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What Is a Common Carrier?

When traveling on a bus, riding in a taxicab, or flying on a commercial airplane, you are on a common carrier. A carrier may be liable for their passengers' injuries and, if so, must pay medical bills. But they are liable only if the plaintiff can prove negligence. Read on for a brief overview of common carrier liability and the importance of evidence in common carrier cases.

Examples of Common Carriers

A common carrier is a business or agency available as public transportation. A common carrier may also transport goods or messages. The carrier can be public or private. For example, a bus company like Greyhound holds itself out to the general public. But a tech company's shuttle is private only for employees.

Under personal injury law, there are many common carriers. Some examples include:

  • Amusement parks
  • Couriers
  • Insurance companies
  • Ride-share companies (Uber, Lyft, etc.)
  • Shipping and freight companies (trucking, railroads, cargo, air freight, etc.)
  • Transportation services/transportation companies (mass transit, planes, trains, motor vehicles, bus companies, limousines, taxis, etc.)
  • Utility companies and telecommunication companies
  • Waste removal companies

Common Carrier Liability

A common carrier that services the general public must meet the safety standards of its regulatory body. For example, a commercial airline must comply with Federal Aviation Administration (FAA) regulations. On top of regulations, carriers must act with the highest degree of care for their passengers and goods.

Failure to warn about a potentially dangerous condition may trigger a lawsuit from a passenger with an injury claim. An airline might be liable for a passenger's injuries if the pilot failed to switch to the "fasten seatbelt" sign after weather conditions changed. In essence, liability for failure to warn is about a reasonable standard of care. The carrier can be held liable if it is reasonable for them to know about the dangerous condition. The actor can be held liable if they do not use reasonable care.

So, an accident victim can sue the carrier for two reasons:

  1. Failing to conform to a specific regulation (if it was the actual cause of the injury)
  2. Failing to exercise the duty of care and diligence expected of a reasonably careful operator

Common Carrier Accidents: The Importance of Evidence

For a personal injury case, to prove a carrier's fault in a negligence case, plaintiffs must show the following:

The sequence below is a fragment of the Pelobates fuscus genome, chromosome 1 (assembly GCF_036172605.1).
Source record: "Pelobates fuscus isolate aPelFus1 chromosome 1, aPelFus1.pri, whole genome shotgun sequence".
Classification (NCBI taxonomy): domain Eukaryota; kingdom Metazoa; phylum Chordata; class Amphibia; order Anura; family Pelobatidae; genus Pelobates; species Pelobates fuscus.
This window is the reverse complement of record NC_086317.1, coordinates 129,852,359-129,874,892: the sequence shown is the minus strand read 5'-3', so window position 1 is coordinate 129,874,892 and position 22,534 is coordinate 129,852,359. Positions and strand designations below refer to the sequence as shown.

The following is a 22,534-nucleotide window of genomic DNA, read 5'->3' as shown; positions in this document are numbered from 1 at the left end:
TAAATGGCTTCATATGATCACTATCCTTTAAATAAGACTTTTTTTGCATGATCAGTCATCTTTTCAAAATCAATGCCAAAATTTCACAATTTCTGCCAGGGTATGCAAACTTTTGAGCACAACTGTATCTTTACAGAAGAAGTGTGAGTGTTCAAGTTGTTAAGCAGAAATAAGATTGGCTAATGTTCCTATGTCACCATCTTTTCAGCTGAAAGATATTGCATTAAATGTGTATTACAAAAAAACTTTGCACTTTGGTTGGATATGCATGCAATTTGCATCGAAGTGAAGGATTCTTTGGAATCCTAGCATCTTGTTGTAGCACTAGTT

• The defendant owed the plaintiff a duty. Common carriers must exercise the utmost care and diligence with respect to their passengers.
  • The defendant breached that duty (such as by failing to remove ice from the wings of an airplane that later made an emergency landing, causing injuries).
  • The breach was the direct and foreseeable cause of the plaintiff's injury; if not for the breach, the injury would not have occurred.
  • The plaintiff suffered damages (usually physical injuries, but could also be emotional distress or loss of wages).

Since the legal theory of strict liability does not apply to common carriers, meaning the plaintiff must show a breach of the carrier's duty, evidence typically plays a key role in a negligence claim. Potential evidence may include:

  • Expert witness testimony: The plaintiff may use expert witnesses to describe how their injury had to have been due to the carrier's supposed negligence. The carrier may also use expert witnesses to prove they acted reasonably.
  • Eyewitness testimony: tour bus passenger may have personally witnessed the driver using controlled substances before a bus accident, for instance.
  • Negligence per se: An airline may be held liable for a passenger's injuries if a pilot fails to comply with air traffic regulations.
  • Images: A photo of a potentially dangerous staircase on a cruise ship, without signage warning passengers, might provide substantial evidence of the cruise line's failure to warn.
  • Inspection records: If a bus company's inspection records advise the installation of new brakes, but they don't install them, the carrier could be held liable for any injuries related to a brake failure accident.

Injured on a Common Carrier? Get Legal Help Today

Accidents on common carriers are rare but can happen to anyone at any time. These claims range from a food-borne virus on a cruise ship buffet to wrongful death associated with a ferry accident. Attorneys can be costly, but accident attorneys often provide a free initial consultation and work on contingency. The cost of not having legal representation is much higher.

If you need legal advice, act now. Speak with a local personal injury lawyer with experience in common carrier law to learn more about your or your loved one's legal options.

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